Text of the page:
West Nile virus is one of the fastest growing health threats to U.S. horses today.  Since its discovery in New York in 1999, this mosquito-borne disease has spread quickly throughout the country.

The cycle starts with infected birds, which can travel long distances in a short period of time.  When a mosquito feeds on a bird carrying the West Nile virus, it too becomes infected.  The mosquito then feeds on a horse, human or other mammal. Once a horse has been bitten, it may take 5 to 15 days for signs of West Nile virus to appear.

West Nile virus concerns equine veterinarians because it can cause Encephalitis, which is swelling of the brain and spinal cord.  Infected horses can suffer muscle weakness, partial paralysis, fever, convulsions, coma and death.  Once horses show clinical signs of illness, the disease is fatal nearly 40% of the time.  There is no evidence that horses can transmit West Nile virus to other horses, birds, or people.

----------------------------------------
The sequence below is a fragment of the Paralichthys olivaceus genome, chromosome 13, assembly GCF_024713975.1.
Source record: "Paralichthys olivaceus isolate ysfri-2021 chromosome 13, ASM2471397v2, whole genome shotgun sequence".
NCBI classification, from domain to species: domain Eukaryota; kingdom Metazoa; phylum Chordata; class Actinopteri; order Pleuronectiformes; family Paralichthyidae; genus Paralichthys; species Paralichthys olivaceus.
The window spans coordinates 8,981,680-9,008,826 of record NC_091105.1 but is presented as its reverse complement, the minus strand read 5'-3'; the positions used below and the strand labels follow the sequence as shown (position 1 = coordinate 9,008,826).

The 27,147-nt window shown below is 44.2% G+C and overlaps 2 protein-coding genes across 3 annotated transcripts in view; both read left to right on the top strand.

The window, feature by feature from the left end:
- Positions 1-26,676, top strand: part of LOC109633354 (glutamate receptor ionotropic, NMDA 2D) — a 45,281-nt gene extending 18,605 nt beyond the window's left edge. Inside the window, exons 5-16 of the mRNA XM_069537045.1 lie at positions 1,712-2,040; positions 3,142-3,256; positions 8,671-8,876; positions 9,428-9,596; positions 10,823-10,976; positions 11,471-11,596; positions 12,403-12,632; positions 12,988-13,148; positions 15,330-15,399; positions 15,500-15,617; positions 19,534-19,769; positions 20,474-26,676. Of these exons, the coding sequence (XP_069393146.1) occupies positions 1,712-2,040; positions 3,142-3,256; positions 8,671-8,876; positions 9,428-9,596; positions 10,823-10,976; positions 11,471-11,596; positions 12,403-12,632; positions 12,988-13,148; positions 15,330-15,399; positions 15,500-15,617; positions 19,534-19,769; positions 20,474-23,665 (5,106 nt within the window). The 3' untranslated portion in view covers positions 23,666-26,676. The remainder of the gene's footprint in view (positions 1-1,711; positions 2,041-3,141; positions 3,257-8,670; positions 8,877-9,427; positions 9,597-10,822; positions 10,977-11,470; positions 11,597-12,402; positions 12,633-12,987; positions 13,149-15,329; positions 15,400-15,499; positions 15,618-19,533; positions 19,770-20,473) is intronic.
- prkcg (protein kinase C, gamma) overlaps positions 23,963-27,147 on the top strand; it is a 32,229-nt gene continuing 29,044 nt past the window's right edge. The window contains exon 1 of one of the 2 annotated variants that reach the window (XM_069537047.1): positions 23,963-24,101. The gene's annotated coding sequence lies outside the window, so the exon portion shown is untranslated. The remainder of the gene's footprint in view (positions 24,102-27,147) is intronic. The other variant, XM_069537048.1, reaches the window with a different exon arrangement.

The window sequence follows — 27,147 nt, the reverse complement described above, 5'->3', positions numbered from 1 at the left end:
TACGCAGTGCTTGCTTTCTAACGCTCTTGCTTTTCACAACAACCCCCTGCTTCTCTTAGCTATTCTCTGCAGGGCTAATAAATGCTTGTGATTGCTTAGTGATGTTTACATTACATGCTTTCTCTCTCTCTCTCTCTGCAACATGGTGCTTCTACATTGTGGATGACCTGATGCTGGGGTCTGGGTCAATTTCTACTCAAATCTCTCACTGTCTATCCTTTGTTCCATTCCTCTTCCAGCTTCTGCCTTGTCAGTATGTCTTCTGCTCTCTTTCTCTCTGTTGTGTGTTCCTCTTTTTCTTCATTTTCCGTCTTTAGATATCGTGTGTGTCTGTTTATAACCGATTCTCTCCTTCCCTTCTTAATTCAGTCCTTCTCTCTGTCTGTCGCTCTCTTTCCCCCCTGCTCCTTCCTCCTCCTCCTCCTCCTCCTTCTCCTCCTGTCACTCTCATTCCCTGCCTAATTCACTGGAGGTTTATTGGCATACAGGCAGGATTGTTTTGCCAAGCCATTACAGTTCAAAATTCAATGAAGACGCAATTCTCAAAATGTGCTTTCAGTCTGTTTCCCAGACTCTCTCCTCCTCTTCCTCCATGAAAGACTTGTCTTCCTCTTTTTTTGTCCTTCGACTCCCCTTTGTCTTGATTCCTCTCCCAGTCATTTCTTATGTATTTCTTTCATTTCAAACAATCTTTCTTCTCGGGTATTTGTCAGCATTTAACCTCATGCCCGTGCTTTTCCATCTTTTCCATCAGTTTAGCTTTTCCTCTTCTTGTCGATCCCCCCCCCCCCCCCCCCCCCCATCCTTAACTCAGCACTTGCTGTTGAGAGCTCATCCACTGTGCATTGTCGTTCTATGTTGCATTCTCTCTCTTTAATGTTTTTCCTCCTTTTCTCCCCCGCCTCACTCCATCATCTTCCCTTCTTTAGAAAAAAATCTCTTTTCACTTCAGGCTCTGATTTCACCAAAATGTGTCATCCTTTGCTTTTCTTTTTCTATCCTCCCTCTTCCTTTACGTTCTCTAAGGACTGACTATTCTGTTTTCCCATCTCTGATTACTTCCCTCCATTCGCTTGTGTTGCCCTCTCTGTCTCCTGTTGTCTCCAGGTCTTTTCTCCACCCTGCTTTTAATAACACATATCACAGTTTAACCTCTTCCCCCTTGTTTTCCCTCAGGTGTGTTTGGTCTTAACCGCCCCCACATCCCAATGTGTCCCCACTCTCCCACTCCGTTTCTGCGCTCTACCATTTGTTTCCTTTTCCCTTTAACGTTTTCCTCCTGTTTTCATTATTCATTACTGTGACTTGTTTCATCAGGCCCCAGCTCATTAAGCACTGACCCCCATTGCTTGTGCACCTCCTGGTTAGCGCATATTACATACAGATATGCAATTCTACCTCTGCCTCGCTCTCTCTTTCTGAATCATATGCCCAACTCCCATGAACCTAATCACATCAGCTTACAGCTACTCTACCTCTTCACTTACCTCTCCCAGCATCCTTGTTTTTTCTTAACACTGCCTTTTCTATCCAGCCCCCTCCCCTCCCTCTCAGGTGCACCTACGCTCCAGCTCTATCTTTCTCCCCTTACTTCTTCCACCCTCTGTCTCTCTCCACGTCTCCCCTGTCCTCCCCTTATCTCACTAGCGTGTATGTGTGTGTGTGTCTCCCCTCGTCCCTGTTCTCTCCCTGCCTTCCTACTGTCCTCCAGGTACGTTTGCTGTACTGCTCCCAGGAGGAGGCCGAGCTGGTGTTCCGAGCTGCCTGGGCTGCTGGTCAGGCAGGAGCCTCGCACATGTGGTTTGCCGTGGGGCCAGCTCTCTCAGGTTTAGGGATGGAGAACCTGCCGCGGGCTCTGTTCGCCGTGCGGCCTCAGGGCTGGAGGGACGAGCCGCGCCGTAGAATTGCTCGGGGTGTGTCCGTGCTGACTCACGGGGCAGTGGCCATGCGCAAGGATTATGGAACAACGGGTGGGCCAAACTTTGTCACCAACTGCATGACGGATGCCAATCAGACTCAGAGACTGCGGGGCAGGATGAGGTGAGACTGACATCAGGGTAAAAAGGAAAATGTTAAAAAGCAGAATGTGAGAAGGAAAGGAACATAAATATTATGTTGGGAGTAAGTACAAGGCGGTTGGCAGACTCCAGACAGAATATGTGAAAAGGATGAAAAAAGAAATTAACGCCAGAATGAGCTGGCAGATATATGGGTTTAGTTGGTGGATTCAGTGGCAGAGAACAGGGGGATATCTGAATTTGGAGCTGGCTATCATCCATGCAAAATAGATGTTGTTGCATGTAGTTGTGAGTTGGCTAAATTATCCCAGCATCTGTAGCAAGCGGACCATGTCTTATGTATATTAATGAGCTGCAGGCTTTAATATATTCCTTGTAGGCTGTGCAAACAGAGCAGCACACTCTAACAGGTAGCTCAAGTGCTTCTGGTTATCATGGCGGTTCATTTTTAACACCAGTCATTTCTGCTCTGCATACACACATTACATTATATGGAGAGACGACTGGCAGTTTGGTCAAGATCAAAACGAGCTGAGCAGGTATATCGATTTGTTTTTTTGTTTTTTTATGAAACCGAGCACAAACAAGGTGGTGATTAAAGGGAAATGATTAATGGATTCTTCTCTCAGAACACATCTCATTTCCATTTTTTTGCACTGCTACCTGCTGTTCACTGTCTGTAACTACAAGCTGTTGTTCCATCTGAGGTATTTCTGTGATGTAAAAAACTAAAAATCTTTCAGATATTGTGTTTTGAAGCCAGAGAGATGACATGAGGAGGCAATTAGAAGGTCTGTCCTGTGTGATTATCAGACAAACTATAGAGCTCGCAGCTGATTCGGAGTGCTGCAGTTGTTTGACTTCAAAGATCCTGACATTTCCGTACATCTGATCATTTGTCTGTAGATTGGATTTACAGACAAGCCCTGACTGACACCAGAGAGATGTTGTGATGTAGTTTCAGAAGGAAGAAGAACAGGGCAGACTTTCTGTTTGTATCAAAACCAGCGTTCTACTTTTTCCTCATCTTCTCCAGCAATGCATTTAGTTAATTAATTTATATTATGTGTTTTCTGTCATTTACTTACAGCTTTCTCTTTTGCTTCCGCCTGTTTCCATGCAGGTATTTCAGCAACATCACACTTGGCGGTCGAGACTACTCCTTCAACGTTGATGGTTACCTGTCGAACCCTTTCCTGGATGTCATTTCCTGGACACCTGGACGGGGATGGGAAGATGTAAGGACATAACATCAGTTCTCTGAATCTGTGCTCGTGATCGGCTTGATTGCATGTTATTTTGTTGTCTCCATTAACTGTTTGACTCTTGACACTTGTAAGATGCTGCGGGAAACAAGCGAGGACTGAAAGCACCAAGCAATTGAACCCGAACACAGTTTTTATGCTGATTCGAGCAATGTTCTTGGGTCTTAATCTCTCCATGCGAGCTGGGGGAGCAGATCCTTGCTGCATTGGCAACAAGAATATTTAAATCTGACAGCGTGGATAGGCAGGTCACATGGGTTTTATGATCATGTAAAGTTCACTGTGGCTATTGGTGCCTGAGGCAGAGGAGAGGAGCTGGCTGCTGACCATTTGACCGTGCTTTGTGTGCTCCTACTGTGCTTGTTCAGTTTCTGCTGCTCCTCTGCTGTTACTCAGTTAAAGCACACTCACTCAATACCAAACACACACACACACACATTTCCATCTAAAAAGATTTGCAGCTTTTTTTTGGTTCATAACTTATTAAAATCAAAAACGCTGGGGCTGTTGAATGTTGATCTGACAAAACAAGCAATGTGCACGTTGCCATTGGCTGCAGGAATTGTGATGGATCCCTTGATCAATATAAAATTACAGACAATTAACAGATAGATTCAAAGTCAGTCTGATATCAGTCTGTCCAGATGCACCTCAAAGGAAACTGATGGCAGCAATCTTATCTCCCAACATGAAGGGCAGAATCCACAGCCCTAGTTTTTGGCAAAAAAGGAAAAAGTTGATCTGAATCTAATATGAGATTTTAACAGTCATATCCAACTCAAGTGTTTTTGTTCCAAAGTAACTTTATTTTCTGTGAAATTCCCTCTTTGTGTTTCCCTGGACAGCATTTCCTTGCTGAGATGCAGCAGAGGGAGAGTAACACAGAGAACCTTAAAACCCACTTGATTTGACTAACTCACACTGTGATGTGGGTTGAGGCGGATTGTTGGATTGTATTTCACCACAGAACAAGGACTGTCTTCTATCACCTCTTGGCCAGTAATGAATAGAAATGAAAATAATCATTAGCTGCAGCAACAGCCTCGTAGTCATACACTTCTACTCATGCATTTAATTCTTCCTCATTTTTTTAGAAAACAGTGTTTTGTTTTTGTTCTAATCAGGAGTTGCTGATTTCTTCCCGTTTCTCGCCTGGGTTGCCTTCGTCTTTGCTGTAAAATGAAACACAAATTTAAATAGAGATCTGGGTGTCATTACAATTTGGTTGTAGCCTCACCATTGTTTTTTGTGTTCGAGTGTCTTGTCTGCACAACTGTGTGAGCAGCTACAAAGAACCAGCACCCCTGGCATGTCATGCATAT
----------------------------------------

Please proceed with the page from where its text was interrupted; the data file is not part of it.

After the initial vaccine, a booster is required 3 to 5 weeks later.  To date we have not seen nor heard of any reactions to this vaccine.  This new vaccine has shown that vaccinated horses develop serum-neutralizing antibodies against West Nile virus, which helps to protect the horse from the disease.  We suggest vaccinating your horses as soon as possible.

You may obtain more information on the West Nile virus at http://westnile.ca.gov/

You may also contact us here at the clinic.